When surveyed today, Castiglion Bernardi has but a few ruins reminding visitors that once upon a time in this place there stood a fortification that dominated the Val di Cornia, a few kilometers to the south of Monterotondo Marittimo. Since Etruscan times, this was a strategic point along the road connecting Volterra to the sea—and, throughout various historical eras, its position was highly coveted, so much so that the Lombards, the Byzantines and, lastly, the varied signorie (medieval Italian authorities) who expanded their dominions into the territory all took up residence here.
Through the charms of a legend that’s been passed down up until the present day, Castiglion Bernardi earned a reputation, or at least some recognition—the story occurred during the dominion of the Pannocchieschi. Around the 13th century, a count from the noble Florentine family took a fancy to Gigliola, a beautiful and virtuous young woman, who was, however, already betrothed to Valfredo—with the nuptials just around the corner.
After the count took various approaches, all refused by the young woman, the scorned count became indignant: taking advantage of the supreme power he had through the feudal system, he threatened to kill the woman and those close to her if she didn’t give in to his wishes.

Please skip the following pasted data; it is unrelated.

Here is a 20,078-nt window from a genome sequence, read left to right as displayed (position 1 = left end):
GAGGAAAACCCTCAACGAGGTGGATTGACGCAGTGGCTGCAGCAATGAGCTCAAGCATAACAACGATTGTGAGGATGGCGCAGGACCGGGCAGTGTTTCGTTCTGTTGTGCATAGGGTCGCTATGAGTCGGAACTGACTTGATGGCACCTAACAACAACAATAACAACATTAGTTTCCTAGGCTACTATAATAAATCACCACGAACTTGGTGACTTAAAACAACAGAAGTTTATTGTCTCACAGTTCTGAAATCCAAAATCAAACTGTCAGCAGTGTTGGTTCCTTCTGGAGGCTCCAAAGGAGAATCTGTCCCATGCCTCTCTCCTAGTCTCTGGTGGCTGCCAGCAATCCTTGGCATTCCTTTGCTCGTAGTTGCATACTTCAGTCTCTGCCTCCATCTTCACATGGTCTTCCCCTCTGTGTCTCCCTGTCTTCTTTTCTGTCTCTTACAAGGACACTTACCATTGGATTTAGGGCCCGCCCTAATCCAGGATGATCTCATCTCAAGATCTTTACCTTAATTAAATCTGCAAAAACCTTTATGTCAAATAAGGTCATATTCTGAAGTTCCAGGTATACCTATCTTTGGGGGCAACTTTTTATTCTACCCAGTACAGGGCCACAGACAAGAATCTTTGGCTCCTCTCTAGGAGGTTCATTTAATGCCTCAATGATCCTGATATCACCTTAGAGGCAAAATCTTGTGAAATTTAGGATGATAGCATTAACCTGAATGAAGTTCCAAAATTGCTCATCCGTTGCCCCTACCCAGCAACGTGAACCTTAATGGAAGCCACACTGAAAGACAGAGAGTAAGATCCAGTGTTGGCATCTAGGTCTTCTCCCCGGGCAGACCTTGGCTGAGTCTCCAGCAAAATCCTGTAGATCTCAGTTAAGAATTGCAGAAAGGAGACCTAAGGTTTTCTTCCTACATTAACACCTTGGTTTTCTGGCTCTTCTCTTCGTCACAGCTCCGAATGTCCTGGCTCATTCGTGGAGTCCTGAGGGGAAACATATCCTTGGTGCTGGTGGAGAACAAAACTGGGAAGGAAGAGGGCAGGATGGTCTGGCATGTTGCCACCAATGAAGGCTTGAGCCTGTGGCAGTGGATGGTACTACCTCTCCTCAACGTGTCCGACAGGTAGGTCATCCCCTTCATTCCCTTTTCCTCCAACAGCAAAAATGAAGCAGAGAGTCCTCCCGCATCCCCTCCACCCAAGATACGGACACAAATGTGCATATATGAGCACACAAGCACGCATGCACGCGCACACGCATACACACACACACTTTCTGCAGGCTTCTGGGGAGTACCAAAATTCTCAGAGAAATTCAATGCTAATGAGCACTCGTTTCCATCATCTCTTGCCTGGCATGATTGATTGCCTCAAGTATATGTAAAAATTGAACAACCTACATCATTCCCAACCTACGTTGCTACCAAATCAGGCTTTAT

The motherless Gigliola was entrusted to a caretaker named Nencia from a young age. Among the two women, there was a strong, affectionate bond; they were each other’s confidants. When Nencia heard about the threats being leveled against Gigliola, she came up with a strategy: taking advantage of the darkness and covering herself with veils, she’d pretend to be Gigliola to meet with the domineering count, hoping to fool him and save the young woman, so dear to her, from a disgraceful fate.
Early on, the caretaker’s cunning fooled Pannocchieschi, but when he realized that it wasn’t Gigliola to grace him with her presence, he unleashed a homicidal fury. Poor Nencia was pierced with a sword and thrown from the castle walls, but her sacrifice saved Gigliola and Valfedo, allowing them to escape safely to Massa Marittima.
Subsequently, perhaps as a direct consequence of this story, the city of Massa Marittima, in agreement with the Belforti, a Sienese family to whom the woman belonged, ousted the Pannocchieschi from the Castello di Bernardi and forced them into compliance.
Passing through the Val di Cornia, a contemporary visitor today might swear that, among the medieval ruins, in the misty autumnal nights, the lower clouds take the vague form of veils, as if to cover the contours of a woman’s face, perhaps identical to those that concealed Nencia. Others say that on libeccio nights—that is, nights when you can feel a particular kind of Mediterranean wind—the weather’s howls mix with the ghastly cries of the heroic caretaker, as if to warn against and criticize the abuses of power and foul behavior so often leveled at women, as so dramatically and all too frequently happens even today.
But that ghost, who makes herself known now and then, is a symbol of a sacrifice in defense of true love, and all on her own, she’s able to transform these old ruins into a place with an entirely unique and all-encompassing appeal.